Depending on Dick as I do for my jam, pie and snack fruit makes me blurt at the sight of him back under his canvas canopy at the early May market some really burning questions: “How are my winesaps doing? Will there be lots this year?... And will you have apricots in August so I can make a tart?” Last year there were no winesaps because weather nipped them in the bud. There were no apricots either due to too much rain, and the year before there was only one half full shopping bag, which he gave me as a thank you present for my loyalty.

I cringe waiting for Dick’s answers to my eternal questions, having learned by asking them year after year that his life and livelihood is a crapshoot whose dice are heavily loaded against him. The odds on Maine weather were never all that favorable but climate change has made them hellishly insurmountable. We have no winter snow or a summer of monsoon rain. We have drought compounded by unprecedented heat, which brings new insects that just love new taste sensations. Or there is too much snow and thus too much melt that rots roots or cold that won’t quit until the end of June when it’s too late for trees to set their fruit.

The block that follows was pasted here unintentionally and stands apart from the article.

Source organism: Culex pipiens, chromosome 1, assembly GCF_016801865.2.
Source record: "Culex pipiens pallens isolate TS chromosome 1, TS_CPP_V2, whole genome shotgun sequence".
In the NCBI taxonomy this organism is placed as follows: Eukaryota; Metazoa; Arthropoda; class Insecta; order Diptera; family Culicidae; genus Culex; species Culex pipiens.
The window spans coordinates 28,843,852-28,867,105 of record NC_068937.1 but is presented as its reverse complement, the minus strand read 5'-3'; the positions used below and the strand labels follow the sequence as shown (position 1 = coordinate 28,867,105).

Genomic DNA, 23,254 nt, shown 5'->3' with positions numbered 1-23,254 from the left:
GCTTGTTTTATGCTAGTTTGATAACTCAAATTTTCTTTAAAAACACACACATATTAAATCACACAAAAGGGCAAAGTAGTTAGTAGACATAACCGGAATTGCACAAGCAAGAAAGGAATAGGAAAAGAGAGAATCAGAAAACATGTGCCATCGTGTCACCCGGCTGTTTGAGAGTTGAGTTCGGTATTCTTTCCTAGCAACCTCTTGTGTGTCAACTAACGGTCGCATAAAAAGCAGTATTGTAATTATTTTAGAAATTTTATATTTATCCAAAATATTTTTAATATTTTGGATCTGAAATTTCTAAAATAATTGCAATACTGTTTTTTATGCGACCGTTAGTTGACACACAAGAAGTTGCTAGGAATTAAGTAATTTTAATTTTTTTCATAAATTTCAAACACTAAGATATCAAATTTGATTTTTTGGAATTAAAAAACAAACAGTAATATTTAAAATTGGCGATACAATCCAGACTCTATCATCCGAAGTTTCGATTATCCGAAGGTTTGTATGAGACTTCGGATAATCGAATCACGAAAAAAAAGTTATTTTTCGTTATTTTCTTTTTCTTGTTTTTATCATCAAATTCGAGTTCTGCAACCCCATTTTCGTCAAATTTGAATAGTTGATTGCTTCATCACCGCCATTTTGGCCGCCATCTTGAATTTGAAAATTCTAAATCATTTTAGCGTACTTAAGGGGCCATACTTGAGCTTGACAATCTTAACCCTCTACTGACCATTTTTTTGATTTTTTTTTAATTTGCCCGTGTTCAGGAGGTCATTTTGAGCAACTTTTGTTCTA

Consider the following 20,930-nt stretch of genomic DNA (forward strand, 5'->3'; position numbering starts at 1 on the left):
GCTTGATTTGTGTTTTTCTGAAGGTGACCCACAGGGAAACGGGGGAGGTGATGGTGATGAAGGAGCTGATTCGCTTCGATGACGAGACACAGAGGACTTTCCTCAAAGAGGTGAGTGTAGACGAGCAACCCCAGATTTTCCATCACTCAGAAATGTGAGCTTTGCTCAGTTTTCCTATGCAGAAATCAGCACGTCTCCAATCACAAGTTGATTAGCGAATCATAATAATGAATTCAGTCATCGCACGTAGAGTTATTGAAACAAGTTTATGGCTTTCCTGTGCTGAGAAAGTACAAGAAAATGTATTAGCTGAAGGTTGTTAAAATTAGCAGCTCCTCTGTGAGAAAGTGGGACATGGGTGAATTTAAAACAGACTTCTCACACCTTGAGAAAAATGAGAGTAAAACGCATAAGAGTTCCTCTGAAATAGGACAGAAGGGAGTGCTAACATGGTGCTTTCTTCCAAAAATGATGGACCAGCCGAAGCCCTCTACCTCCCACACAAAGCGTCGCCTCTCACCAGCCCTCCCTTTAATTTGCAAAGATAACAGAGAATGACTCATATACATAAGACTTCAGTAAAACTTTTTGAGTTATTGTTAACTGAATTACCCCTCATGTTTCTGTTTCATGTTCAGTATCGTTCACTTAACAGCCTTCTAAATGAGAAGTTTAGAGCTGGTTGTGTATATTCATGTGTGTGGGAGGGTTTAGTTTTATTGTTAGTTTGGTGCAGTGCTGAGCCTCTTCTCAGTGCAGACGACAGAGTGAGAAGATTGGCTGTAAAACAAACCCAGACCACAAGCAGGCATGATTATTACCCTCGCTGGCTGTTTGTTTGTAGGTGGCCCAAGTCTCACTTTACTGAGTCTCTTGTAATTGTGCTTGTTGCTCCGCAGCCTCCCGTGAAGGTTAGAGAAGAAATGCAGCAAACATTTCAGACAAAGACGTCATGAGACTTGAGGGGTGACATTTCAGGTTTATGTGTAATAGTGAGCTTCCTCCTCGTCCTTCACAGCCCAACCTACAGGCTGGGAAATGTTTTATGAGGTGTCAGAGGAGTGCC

Dick has orchards of lovingly tended trees hostage to circumstances beyond his control. Yet last week he was smiling, optimistically fussing with his display of lettuces when he said: “It’s all over, the apple business. No winesaps, no anything. Last year that surprise May frost killed all the fruit that set in the unnaturally warm April— peaches, apricots and all my apples. This year, I guess they were so weak from being off their clock, they’re all diseased and I don’t have $5,000 to bring them ‘round. I’m over 60 now and told my wife, we’re just too old to borrow money for something like this. There’s just no telling any more.”

“But the plums…those incredible jam plums…”

“Gone, all but the American kinds. Anything with a Japanese strain in it got hit hard by fungus. So, no, no Japanese or Italian plums this year either. …I will have sour cherries but they’re already sold to hotels, so I won’t have any here. No fruit this year, I guess,” he shrugged. “But I’ll be here anyway. Right now I’ve got lettuce, rhubarb and my daughter’s baking,” he added with a proud smile. “I’m gonna get through the season like I always do. I’ll have something. Don’t you worry.”

Thursday, May 19, 2011

Making sunshine